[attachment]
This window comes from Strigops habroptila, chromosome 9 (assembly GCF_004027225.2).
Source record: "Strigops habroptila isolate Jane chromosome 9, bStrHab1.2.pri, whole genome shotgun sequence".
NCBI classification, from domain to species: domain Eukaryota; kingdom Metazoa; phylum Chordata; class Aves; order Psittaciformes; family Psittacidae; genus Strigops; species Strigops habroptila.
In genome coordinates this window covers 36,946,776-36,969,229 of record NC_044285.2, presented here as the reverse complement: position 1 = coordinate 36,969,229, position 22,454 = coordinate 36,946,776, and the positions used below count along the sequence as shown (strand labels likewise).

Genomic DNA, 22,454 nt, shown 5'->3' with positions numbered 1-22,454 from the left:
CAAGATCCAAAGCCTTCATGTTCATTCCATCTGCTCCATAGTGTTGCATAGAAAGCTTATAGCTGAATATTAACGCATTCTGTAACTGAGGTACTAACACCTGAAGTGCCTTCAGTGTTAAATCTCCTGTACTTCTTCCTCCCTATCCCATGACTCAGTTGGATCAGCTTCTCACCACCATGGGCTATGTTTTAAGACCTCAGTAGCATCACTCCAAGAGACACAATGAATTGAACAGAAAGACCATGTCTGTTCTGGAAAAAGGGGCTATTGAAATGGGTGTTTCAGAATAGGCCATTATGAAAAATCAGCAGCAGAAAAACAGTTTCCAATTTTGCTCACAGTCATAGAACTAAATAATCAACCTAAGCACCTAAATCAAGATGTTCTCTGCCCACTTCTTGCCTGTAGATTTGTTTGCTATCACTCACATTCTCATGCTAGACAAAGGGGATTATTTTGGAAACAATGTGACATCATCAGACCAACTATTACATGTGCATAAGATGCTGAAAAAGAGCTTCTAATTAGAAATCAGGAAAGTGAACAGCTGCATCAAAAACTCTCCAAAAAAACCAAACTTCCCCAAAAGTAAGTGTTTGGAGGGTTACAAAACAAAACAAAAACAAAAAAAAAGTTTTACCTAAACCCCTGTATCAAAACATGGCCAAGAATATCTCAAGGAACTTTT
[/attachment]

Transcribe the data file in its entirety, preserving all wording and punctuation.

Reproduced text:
This window comes from Strigops habroptila, chromosome 9 (assembly GCF_004027225.2).
Source record: "Strigops habroptila isolate Jane chromosome 9, bStrHab1.2.pri, whole genome shotgun sequence".
NCBI classification, from domain to species: domain Eukaryota; kingdom Metazoa; phylum Chordata; class Aves; order Psittaciformes; family Psittacidae; genus Strigops; species Strigops habroptila.
In genome coordinates this window covers 36,946,776-36,969,229 of record NC_044285.2, presented here as the reverse complement: position 1 = coordinate 36,969,229, position 22,454 = coordinate 36,946,776, and the positions used below count along the sequence as shown (strand labels likewise).

Genomic DNA, 22,454 nt, shown 5'->3' with positions numbered 1-22,454 from the left:
CAAGATCCAAAGCCTTCATGTTCATTCCATCTGCTCCATAGTGTTGCATAGAAAGCTTATAGCTGAATATTAACGCATTCTGTAACTGAGGTACTAACACCTGAAGTGCCTTCAGTGTTAAATCTCCTGTACTTCTTCCTCCCTATCCCATGACTCAGTTGGATCAGCTTCTCACCACCATGGGCTATGTTTTAAGACCTCAGTAGCATCACTCCAAGAGACACAATGAATTGAACAGAAAGACCATGTCTGTTCTGGAAAAAGGGGCTATTGAAATGGGTGTTTCAGAATAGGCCATTATGAAAAATCAGCAGCAGAAAAACAGTTTCCAATTTTGCTCACAGTCATAGAACTAAATAATCAACCTAAGCACCTAAATCAAGATGTTCTCTGCCCACTTCTTGCCTGTAGATTTGTTTGCTATCACTCACATTCTCATGCTAGACAAAGGGGATTATTTTGGAAACAATGTGACATCATCAGACCAACTATTACATGTGCATAAGATGCTGAAAAAGAGCTTCTAATTAGAAATCAGGAAAGTGAACAGCTGCATCAAAAACTCTCCAAAAAAACCAAACTTCCCCAAAAGTAAGTGTTTGGAGGGTTACAAAACAAAACAAAAACAAAAAAAAAGTTTTACCTAAACCCCTGTATCAAAACATGGCCAAGAATATCTCAAGGAACTTTT